Alec Gilmore

About Alec Gilmore

Alec Gilmore is Senior Research Fellow at the International Baptist Theological Seminary in Prague. He is the creator of a book series including Makers of Contemporary Theology and Makers of Modern Thought and the author of Reading the Bible, The Family of God, Baptism and Christian Unity, Tomorrow's Pulpit, Have A Good Day, Preaching as Theatre, International Directory of Theological Colleges, Aid Matters, and A Dictionary of the English Bible and its Origins.

Michael Meyer and the Bridge Between Literary Criticism and the Bible

Michael Meyer TV image discussing literary criticismAs a Baptist minister in England for 40 years, my attachment to Steinbeck came rather later in life. Over time, literature (particularly drama) became increasingly important in my ministry, to my writing and preaching on the Bible, and in my development of Bible study tools. Steinbeck finally clicked for me in the late 1990s when I read The Grapes of Wrath. My interest in the author ultimately led to writing literary criticism and forming friendships with American scholars. Among them was the late Michael Meyer, whose death in 2011 deeply saddened the international Steinbeck community.

A Bridge Between Bible Study Tools and Literary Criticism

Beyond Steinbeck’s numerous references to religion in The Grapes of Wrath, the book’s biblical and theological themes struck me as revealing much about the author’s life and character. In no way was he irreligious, I thought, and in many respects I found him running very close to Christianity as I understood it—though he might not thank me for saying so.

Knowing that the corpus of literary criticism about Steinbeck (like Bible study tools) is immense, I was only too aware of the hazards of digging in my spade as a writer in such well-trodden territory. My first ventures in Steinbeck literary criticism were occasional articles such as “Rumour of God” and “Steinbeck’s View of God.” The longer I thought about the gap that exists between literary criticism and biblical studies, however, the more clearly I realised that Steinbeck represents rich but neglected territory for biblical scholars, preachers, and publishers of Bible study tools. Unfortunately, my initial attempts to introduce these sources to Steinbeck met with little response. I also realised that much of the literary criticism produced on Steinbeck was equally neglectful of developments in biblical studies. Could Steinbeck become a bridge between the worlds of literary criticism, biblical scholarship, and Bible study tools? I thought so.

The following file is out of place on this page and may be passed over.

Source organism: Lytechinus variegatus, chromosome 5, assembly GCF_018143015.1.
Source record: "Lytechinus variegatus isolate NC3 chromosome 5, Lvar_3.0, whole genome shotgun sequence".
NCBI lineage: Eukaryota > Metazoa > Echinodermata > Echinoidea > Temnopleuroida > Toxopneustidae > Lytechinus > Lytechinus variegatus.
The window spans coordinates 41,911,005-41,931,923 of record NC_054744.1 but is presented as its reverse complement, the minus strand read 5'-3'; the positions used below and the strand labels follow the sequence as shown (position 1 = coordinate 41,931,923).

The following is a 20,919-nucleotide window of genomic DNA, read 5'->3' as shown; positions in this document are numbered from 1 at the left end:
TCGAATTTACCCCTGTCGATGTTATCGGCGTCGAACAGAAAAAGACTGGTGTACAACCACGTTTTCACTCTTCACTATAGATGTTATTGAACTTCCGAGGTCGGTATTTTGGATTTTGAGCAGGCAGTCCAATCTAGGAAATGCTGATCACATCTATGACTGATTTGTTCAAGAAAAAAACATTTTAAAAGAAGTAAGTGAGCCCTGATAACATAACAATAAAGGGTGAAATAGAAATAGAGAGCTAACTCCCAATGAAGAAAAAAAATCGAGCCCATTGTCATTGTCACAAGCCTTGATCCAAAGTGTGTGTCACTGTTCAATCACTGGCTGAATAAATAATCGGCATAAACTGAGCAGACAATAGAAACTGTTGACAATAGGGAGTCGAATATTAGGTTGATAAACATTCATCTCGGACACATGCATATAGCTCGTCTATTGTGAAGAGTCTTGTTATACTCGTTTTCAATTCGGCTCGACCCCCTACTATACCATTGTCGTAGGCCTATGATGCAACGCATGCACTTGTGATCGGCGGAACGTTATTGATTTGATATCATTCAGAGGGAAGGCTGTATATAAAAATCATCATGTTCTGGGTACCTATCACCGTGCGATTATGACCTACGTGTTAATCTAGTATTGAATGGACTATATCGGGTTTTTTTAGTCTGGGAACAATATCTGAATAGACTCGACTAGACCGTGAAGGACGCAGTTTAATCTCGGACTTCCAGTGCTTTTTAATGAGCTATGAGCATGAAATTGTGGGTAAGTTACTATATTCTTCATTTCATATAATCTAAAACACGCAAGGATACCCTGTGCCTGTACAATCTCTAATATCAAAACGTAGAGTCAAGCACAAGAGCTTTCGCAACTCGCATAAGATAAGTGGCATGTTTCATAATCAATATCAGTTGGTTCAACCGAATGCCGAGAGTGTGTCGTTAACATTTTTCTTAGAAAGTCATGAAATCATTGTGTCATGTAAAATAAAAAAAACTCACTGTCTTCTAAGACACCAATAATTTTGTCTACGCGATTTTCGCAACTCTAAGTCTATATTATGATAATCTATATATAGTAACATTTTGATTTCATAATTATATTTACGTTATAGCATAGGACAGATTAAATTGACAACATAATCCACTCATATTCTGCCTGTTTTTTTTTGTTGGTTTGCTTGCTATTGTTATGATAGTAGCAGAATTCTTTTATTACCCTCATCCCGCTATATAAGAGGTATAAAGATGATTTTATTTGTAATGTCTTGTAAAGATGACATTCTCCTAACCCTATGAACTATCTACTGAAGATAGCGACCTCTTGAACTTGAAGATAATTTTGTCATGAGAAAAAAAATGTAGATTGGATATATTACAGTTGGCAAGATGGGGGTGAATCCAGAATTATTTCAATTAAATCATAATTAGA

Thanks to my son (whose job at the time conveniently took him to California), I had the opportunity to do some digging on my own in Steinbeck’s native soil. Meeting Susan Shillinglaw at San Jose State University and her colleagues in Steinbeck’s home town of Salinas led me to write my first article for the American journal Steinbeck Studies, “Did Steinbeck Know Wheeler Robinson?,” as well to an invitation to present my paper “Did Steinbeck Have a Suffering Servant?” as part of the Steinbeck Centennial Conference held at Hofstra University.

Meeting Michael Meyer, a Master of Literary Criticism

Among the Steinbeck scholars I met at Hofstra in 2002 was Michael Meyer, a professor at DePaul University and an acknowledged master of Steinbeck literary criticism. We shared a taxi from the airport to the campus, and he asked about my background. When I told him that my major interest was biblical studies, particularly the Old Testament, he said that he was a student of the Old Testament as well, and a bond was struck.

In due course Mike asked me to contribute to a new collection of literary criticism he was preparing on The Grapes of Wrath. This invitation led to my article “Biblical Wilderness in The Grapes of Wrath,” later published in The Grapes of Wrath: A Re-consideration. Then, following a brief walk in the byways for a similar contribution to Mike’s collection of literary criticism on Harper Lee—To Kill a Mocking Bird: New Essays—Mike invited me to contribute to a collection of literary criticism on East of Eden. Recently published as East of Eden: New and Recent Essays, the anthology includes my article “A Steinbeck Midrash on Genesis 4: 7.” Mike’s untimely death interrupted the process of publication, which was completed by Henry Veggian of the University of North Carolina at Chapel Hill. When Mike died, I was nine-tenths of my way through another article of literary criticism that Mike had requested on the subject of Steinbeck and Morte d’Arthur.

Thanks to Mike, the bridge between the formerly alien territories of literary criticism and biblical scholarship, theology, and Bible study tools seems firmer than before. Mike was more than a master of Steinbeck literary criticism. He was also a fine editor, warm friend, and encourager of those—like me—who feel increasingly comfortable in both worlds.